The encouraging news is that there is a profusion of time management systems to choose from. Current favorites like the Pomodoro Technique, Timeboxing, and Flowtime Technique build productivity around a combination of work sessions and breaks, allowing users to prioritize their tasks and feel more in control of their workflow.

Unfavorable Work Environment

Whether you report to an office or operate remotely, the space where you spend most of your working day greatly influences your ability to focus, process information, and ultimately, deliver your best work.

There are several factors that affect productivity in your work environment -- clutter, background noise, exposure to distraction and interruption, ergonomics and design, even the quality of lighting, temperature, and ventilation. All of these are productivity killers that can hamper the creative flow and diminish motivation.

Solution: In considering the best office layout for productivity, especially when designing for multiple employees, experts advise to take into account how they will interact with the entire workspace. Take note of where all the essential facilities and equipment are located and consider how they will impact the way your people will move through the day. Always maintain a clutter-free workspace, whether it’s the entire office or individual workstations. Common spaces should always remain clean and tidy. Ensure ample lighting, mild temperature, and good air quality for increased comfort and wellbeing.

To minimize distractions and interruptions, encourage employees to put their mobile phones on silent and to step out when taking calls, especially in smaller spaces. Avoid group chatter during work hours and advise against frequent "table-hopping" or ambushing colleagues for unplanned meetings or consultations. Individuals sensitive to background noise might want to invest in noise-cancelling headphones to avoid distraction.

Decentralized Files

Teamwork becomes more difficult when there is no centralized space to safely store and share all the files you need for your projects and tasks. A study released by Brothers International reports that over $89 billion is expended annually due to workplace disorganization. Survey findings also indicate that 46% of office workers have lost at least one work-related item in a given year, with three out of 10 employees particularly losing a file folder.

Solution: These days, when most project files are in digital form, it makes sense to invest in a collaboration software that consolidates all documents and information in a single location. With one communication and collaboration platform, you can better align your resources and maintain a safe and accessible storage for your shared files.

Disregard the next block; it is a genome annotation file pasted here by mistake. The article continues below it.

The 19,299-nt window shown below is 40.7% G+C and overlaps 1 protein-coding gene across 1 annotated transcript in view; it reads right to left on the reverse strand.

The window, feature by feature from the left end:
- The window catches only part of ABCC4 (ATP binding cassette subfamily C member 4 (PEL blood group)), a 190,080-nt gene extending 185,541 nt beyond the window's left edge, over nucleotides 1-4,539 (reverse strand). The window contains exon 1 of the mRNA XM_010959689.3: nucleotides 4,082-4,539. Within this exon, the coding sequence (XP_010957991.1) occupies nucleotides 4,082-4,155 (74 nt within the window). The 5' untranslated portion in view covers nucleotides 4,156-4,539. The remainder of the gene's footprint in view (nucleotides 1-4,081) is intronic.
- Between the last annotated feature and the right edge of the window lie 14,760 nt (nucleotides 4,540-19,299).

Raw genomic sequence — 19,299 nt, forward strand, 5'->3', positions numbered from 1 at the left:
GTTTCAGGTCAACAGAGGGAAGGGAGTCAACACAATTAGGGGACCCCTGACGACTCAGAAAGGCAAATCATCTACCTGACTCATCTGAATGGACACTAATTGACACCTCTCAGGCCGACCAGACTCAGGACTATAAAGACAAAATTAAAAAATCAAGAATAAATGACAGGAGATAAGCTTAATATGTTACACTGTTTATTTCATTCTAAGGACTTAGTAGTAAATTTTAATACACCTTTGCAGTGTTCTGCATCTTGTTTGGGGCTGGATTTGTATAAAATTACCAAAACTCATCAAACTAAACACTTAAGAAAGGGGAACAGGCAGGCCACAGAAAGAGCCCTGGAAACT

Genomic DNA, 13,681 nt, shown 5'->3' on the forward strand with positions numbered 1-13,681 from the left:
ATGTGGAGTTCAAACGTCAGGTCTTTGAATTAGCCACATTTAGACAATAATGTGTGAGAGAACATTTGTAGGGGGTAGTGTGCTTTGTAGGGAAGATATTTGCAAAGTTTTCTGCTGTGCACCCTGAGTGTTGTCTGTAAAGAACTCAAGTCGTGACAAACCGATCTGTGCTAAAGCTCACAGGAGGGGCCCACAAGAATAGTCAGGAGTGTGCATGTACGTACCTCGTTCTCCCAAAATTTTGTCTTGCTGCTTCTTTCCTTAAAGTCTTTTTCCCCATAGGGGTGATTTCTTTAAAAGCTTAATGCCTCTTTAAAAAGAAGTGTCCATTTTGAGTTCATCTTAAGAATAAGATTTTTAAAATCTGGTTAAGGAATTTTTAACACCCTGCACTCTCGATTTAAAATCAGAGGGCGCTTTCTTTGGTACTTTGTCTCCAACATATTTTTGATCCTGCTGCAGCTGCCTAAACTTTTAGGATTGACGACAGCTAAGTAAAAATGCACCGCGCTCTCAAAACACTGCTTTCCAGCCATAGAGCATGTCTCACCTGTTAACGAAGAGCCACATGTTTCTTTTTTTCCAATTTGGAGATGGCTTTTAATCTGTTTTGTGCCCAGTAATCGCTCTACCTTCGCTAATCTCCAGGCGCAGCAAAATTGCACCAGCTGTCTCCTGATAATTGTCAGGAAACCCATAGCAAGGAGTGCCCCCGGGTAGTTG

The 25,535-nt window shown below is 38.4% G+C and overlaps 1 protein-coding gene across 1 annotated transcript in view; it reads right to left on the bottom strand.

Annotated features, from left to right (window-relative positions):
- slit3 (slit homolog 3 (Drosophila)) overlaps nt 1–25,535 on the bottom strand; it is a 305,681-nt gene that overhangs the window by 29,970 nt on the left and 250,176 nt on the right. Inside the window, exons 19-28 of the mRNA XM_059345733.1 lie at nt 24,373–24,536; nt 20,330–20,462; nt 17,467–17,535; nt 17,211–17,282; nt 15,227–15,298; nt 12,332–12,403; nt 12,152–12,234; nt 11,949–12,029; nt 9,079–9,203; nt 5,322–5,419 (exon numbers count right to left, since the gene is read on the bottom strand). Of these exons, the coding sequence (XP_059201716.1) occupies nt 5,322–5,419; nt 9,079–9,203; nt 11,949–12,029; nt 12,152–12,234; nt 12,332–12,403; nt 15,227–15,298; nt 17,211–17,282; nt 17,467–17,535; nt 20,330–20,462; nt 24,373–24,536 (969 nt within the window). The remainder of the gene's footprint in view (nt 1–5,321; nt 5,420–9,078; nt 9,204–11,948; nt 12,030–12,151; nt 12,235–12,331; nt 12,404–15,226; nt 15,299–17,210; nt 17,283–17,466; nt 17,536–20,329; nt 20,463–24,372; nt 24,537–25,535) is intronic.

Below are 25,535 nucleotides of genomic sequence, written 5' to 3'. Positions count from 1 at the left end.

6 Secrets to Highly Efficient Teams

Set up your people for success with these tried and tested secrets to managing highly efficient teams:

1. Keep it real. Set attainable goals and sensible deadlines. Clearly define the roles of team members and make sure that you are not stretching their capabilities or giving them more work than they can execute.

2. Communicate, communicate, communicate. Allow for a free-flowing exchange of ideas. Level expectations, break silos, and impart knowledge. Use communication tools effectively to continuously inspire and motivate each other.

3. Use project management tools to centralize project-related collaboration. It’s so easy to get lost in a quagmire of spreadsheets, emails, and chat messages. With the right project management solution, you can keep all your files in a centralized space, and at the same time, allow everyone to keep up with the overall project status as they go about accomplishing their tasks. A robust, cloud-based solution like Mavenlink also enables team members to work safely and productively from home while COVID-19 social distancing protocols continue to be enforced.

4. Develop a culture of trust and encourage constructive feedback. Giving constructive feedback is a valuable tool for continued growth and improvement. Whether positive or negative, it is important to present feedback in a factual, respectful, and non-hostile manner that promotes a culture of trust among team members. Timing is also crucial when giving someone relevant feedback about their work. Don’t delay the conversation so it remains top of mind.

5. Track the metrics that matter. To maximize team efficiency, team leaders need to closely monitor and evaluate how well their members are achieving goals and hitting deadlines. Project metrics can help act as an early warning system that helps you optimize your team’s performance, make data-driven decisions, and avoid setbacks. Taking the right action depends on getting the right information. By keeping track of project metrics, you can gain better control over project outcomes.

6. Reward good work. Everybody needs a little pat on the back for a job well done. Create incentives that will encourage the kind of performance and attitude you want to cultivate in your team. Reward specific actions or behaviors that have made a difference to meeting your productivity goals and whenever possible, celebrate these wins as a group.